Vijay Iyer & Wadada Leo Smith, A Cosmic Rhythm with Each Stroke

I've listened to this album several times now, and it's growing on me with each play. A duet session with pianist Vijay Iyer, 44, and trumpeter Wadada Leo Smith, 74, both master musicians, immersed in avant-garde composition but comfortable with basking in lyrical ballads too, A Cosmic Rhythm with Each Stroke (on the ECM label) is spacey without devolving into New Age goo, intense (sometimes simmering, sometimes bursting to a boil) without losing the theme or pulse of a piece.

The heart of the album is a 52-minute, largely improvised suite (which provides the CD's title), inspired by the writings, drawings, and photography of the late Indian visual artist Nasreen Mohamedi, whose retrospective at the opening of The Met Breuer museum in New York coincided not only with the release of this album but also with Iyer's weeklong residency at the Breuer, where he played with several ensembles, including an evening with Smith.

Mohamedi's work (which I'd never seen until this show) is minimalist, consisting of ultra-thin lines and angles, reminiscent of Agnes Martin or Sol LeWitt, but shimmering with passion in ways that I can't explain. In other words, Iyer and Smith captured her well.

The album opens with an Iyer composition, "Passage," in which he delicately ekes out variations on scales, encased in glowing harmonies and blue notes, while Smith blows wide open tones, some sputtering, some graceful, forming melodies out of blank space (yes, all musicians form melodies out of blank space, but he makes the process seem almost magical). And after the suite (in which Iyer switches back and forth from piano to Fender Rhodes and various droning electronics), the album closes with a mournful but monumental tribute to Marian Anderson composed by Smith.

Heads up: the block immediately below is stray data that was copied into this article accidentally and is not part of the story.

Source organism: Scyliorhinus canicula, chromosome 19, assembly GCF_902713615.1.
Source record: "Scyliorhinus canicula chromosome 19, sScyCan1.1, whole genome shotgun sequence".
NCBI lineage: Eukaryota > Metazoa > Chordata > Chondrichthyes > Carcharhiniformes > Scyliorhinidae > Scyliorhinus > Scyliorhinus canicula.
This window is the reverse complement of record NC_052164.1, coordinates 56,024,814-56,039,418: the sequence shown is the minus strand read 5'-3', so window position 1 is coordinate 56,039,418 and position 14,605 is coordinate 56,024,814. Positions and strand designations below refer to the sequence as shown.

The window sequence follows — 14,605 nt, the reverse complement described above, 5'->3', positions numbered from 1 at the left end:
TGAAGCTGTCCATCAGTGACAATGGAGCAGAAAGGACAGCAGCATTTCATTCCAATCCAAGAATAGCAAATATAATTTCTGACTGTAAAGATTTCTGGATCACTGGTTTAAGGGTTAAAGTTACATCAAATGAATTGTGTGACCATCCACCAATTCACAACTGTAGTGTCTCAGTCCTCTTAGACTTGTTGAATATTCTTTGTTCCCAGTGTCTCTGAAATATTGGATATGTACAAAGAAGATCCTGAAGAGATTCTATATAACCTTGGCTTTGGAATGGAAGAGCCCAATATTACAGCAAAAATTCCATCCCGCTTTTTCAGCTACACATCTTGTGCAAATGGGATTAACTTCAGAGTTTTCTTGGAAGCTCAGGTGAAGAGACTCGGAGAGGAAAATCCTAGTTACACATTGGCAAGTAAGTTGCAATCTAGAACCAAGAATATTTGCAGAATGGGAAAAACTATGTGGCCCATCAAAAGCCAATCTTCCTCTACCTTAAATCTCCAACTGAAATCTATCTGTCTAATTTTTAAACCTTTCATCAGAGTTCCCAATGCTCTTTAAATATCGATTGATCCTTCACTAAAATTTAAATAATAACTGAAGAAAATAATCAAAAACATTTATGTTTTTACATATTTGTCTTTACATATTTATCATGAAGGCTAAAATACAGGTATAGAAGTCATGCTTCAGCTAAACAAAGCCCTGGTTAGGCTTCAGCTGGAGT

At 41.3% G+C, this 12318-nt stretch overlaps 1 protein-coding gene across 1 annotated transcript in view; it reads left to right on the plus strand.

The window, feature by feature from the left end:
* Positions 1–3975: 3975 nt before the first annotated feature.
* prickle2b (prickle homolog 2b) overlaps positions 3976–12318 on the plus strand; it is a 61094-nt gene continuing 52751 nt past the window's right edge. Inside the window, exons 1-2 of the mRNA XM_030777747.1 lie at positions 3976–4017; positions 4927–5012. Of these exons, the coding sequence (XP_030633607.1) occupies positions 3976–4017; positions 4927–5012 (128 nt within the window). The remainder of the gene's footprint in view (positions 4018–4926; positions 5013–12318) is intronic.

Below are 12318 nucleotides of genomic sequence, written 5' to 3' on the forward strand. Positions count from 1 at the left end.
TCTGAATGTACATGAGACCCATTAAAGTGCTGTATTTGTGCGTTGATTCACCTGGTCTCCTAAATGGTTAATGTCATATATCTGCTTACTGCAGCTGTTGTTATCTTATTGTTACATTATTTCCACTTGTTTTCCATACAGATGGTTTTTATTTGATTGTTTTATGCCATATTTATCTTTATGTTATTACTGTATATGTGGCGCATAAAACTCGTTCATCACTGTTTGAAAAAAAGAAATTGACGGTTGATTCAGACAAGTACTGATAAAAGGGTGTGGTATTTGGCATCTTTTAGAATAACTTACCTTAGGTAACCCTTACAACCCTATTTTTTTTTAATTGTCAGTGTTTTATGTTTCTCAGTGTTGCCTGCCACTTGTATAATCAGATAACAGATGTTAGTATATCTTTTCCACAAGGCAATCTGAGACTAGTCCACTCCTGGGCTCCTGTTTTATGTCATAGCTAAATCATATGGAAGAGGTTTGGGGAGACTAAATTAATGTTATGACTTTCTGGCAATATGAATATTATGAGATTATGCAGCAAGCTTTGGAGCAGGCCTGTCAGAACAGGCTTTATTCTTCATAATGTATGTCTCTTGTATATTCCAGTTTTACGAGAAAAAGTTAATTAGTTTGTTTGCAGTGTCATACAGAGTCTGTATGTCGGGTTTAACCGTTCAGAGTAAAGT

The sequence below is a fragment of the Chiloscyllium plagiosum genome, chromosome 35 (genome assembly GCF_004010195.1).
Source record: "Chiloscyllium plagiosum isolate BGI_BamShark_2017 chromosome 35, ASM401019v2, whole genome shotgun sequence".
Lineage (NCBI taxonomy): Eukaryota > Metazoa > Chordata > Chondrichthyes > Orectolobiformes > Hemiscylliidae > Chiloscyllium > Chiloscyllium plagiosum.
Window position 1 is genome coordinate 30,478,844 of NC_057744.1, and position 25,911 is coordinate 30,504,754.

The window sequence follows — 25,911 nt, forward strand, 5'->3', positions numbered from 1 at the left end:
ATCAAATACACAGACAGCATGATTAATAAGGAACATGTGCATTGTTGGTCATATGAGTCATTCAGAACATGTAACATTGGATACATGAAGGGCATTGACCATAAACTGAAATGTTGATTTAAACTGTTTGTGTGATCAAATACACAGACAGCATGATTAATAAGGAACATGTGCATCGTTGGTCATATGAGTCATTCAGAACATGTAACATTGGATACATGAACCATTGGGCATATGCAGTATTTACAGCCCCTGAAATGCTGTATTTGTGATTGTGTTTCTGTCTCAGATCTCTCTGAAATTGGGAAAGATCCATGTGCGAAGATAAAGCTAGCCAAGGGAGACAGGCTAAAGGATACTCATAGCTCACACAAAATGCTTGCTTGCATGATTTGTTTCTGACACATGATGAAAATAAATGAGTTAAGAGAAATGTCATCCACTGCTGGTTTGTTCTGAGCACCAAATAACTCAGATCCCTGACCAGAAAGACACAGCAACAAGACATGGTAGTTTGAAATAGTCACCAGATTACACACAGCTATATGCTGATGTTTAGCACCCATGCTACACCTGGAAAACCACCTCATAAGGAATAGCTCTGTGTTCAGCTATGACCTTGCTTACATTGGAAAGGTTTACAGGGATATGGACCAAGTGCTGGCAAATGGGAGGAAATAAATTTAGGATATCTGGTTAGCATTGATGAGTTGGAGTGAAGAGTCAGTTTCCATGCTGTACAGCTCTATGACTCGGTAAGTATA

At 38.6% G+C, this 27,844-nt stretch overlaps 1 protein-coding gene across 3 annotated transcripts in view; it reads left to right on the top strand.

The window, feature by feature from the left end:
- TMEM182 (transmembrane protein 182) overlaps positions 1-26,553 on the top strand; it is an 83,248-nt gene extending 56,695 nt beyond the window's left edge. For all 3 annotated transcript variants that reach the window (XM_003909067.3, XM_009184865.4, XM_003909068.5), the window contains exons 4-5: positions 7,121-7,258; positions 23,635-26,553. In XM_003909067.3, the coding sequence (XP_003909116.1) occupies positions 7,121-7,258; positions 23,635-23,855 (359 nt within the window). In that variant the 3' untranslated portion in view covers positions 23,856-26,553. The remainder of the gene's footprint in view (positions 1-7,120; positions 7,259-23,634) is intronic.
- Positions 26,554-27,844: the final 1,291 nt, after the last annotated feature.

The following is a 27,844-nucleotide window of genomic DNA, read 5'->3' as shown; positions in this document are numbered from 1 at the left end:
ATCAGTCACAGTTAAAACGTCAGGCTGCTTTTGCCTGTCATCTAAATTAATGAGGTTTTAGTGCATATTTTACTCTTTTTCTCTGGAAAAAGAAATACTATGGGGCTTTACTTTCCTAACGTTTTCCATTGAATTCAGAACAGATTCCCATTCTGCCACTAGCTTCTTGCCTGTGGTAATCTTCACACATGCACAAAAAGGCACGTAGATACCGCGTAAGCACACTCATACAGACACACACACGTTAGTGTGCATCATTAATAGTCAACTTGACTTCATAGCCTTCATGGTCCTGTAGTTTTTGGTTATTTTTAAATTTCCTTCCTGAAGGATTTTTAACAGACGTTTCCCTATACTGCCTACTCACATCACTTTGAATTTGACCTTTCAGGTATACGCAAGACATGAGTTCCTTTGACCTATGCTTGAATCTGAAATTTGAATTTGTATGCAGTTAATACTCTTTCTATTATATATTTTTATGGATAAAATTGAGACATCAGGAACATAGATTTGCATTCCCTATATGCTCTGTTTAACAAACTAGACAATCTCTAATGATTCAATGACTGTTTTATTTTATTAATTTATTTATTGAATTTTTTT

Iyer and Smith are both musical systematizers, Smith a pioneer from the 1960s with the Association for the Advancement of Creative Musicians (and, in that realm, a frequent collaborator with Anthony Braxton, Henry Threadgill, Anthony Davis, Jack DeJohnette, among others), who devised his own method of musical notation, which, I must confess, I don't quite understand, except that it allows broader concepts of rhythm, time, and space. Iyer, as readers of this blog know, is one of the top jazz pianists (as well as a student of advanced physics and math), whose works in the past few years have evolved from intricate, intriguing, and occasionally riveting to all that and something infused with beauty, wit, soul and swing. Iyer played in Smith's Golden Quartet a decade ago but very much as a sideman. Here they're collaborators, and the fit is tight and satisfying.

Allen Fant's picture

This one is on my must-buy list, as well -FK.
Keep up the excellent (Jazz) work!